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RE: Wood - replacing sill plate of bearing shear walls

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Another choice might be to "Sawsall" the connection of the studs to the sill
after shorting the joists bearing on the partition. Remove the plate in
sections. Cut out the rusted anchorbolts.  Slip in a new plate and toenail
the studs. For additional protection you can solid block between studs and
nail to the sill plate. Finally drill out for anchor bolts and epoxy in
place. Allow the epoxy to work it's way up through the drilled plates to
assure a tight fit. In most area's including Los Angeles, I have been able
to eliminate special inspection for shear anchors in wood framed homes
because the load per anchor (controlled by the capacity of the wood) is
usually less than half of the capacity of the epoxy connection in shear. The
city's generally allow you to install the epoxy without deputy inspection.
They may not in your case because it is an apartment building. You should,
however, be able to test 25% of the installed anchors (I think Sandy is
probably the best one to advise you on this).
I would recommend that you insure that any shear panels are boundary nailed
to both the new sill plate and to the row of blocking to insure a good
connection at the bottom (the plywood panels or metal lath nailing will help
the connection of the block and plate in tension.
I have used similar fixes where the contractor screwed up and slotted the
plate rather than to drill it 1/8" over the anchor size. Crazy but true. He
already had the roof stacked for tile and we needed to find a solution for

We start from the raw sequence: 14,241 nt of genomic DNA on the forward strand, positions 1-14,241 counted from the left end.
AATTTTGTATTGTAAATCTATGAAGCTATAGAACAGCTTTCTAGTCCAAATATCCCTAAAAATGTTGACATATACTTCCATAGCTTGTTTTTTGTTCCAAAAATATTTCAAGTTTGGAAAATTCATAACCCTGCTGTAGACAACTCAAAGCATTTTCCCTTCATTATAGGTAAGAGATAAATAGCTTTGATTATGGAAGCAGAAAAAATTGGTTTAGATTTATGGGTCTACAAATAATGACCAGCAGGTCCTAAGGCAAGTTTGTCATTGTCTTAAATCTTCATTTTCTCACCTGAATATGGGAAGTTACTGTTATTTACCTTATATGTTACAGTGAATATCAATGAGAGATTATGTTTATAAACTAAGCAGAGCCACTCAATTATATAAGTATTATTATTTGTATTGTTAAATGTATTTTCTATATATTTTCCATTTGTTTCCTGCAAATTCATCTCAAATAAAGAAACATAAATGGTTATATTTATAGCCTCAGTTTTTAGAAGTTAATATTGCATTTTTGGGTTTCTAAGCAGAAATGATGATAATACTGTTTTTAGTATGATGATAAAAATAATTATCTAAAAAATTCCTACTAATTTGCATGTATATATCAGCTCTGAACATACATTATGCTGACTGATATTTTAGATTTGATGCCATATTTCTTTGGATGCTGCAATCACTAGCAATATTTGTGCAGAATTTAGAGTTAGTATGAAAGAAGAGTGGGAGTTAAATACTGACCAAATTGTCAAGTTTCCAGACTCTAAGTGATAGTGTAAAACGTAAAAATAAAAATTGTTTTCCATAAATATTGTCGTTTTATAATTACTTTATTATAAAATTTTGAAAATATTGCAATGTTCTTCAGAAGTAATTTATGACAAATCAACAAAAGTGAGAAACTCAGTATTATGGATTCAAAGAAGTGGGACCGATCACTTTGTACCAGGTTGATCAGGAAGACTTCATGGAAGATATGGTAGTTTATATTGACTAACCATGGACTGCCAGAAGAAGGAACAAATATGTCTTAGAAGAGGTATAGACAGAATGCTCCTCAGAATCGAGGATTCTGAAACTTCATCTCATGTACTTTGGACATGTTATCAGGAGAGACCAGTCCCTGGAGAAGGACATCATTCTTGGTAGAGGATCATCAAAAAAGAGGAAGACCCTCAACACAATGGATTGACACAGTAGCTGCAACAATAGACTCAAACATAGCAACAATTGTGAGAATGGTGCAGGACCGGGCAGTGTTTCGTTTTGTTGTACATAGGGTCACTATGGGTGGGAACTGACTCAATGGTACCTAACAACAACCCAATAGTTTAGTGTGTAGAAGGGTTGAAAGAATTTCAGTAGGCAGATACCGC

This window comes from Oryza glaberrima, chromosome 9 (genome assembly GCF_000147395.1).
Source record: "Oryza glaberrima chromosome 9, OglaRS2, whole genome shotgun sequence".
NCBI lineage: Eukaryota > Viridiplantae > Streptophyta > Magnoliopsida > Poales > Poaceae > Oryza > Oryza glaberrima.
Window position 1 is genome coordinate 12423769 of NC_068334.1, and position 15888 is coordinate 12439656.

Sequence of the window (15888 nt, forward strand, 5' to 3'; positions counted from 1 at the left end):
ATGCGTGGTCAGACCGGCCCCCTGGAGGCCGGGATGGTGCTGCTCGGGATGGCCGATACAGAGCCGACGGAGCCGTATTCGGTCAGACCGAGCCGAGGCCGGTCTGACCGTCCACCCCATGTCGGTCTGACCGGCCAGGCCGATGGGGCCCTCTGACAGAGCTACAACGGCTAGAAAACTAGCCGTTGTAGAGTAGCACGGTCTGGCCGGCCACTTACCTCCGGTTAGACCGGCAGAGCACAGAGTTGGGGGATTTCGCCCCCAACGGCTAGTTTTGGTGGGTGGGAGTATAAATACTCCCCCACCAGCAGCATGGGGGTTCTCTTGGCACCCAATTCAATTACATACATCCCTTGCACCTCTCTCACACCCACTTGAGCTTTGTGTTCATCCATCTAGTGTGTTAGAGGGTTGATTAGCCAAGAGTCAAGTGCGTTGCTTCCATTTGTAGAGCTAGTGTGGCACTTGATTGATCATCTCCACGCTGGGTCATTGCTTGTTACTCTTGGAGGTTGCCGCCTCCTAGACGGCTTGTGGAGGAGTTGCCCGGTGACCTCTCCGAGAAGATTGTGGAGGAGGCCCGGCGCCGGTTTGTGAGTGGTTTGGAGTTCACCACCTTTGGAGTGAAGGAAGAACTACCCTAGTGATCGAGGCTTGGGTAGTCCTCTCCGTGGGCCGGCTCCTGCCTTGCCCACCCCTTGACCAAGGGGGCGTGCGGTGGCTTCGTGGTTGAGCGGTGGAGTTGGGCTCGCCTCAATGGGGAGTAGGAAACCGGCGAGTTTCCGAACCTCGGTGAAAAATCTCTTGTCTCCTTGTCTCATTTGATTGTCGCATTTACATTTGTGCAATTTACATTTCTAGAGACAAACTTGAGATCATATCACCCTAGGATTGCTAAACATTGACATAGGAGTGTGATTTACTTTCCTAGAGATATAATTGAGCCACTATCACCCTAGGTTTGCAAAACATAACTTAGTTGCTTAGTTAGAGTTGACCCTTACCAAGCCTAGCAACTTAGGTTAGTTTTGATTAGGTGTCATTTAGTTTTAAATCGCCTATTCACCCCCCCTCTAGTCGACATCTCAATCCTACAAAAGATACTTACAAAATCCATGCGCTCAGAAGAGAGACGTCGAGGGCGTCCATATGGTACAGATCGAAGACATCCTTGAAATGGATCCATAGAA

the entire home. I suggested the same as I wrote above. I also requited that
he strap across the cut-out and insure that the epoxy filled the cutout
voids. The strap and a small strip of wood block help prevent the epoxy from
flowing out. The strap returned the continuity in the bottom plate.

Dennis Wish PE

-----Original Message-----
From: Tom Chiu [mailto:Tomchiu(--nospam--at)]
Sent: Monday, June 29, 1998 7:22 PM
To: seaoc
Subject: Wood - replacing sill plate of bearing shear walls

Have anyone ever replaced the sill plate of an exterior bearing shear
wall? It's a 10 years old multi-unit apartment building with water
damage in some nonbearing and bearing wall's sill plate and rusted
anchor bolts. I have the following options:

1.  Temporarily shore the bearing shearwall, remove and replace the
damaged sill plate with 3x plate and new Hilti-HSL bolts, add plywood
sheathing at the inside face of the wall.  This option could be

2.  Cut sill plate between bearing studs and install new 3x plates with
new studs nailed to existing studs and add hilti-HSL bolts. The new
sheathings will be nailed to the new sill plate pieces and the new
studs.  This option seems to be cheaper and avoid temporary shoring.
Note that there are 3 stories on top of this wall and fully occupied.

I would appreciate if anyone can provide comment, Thanks.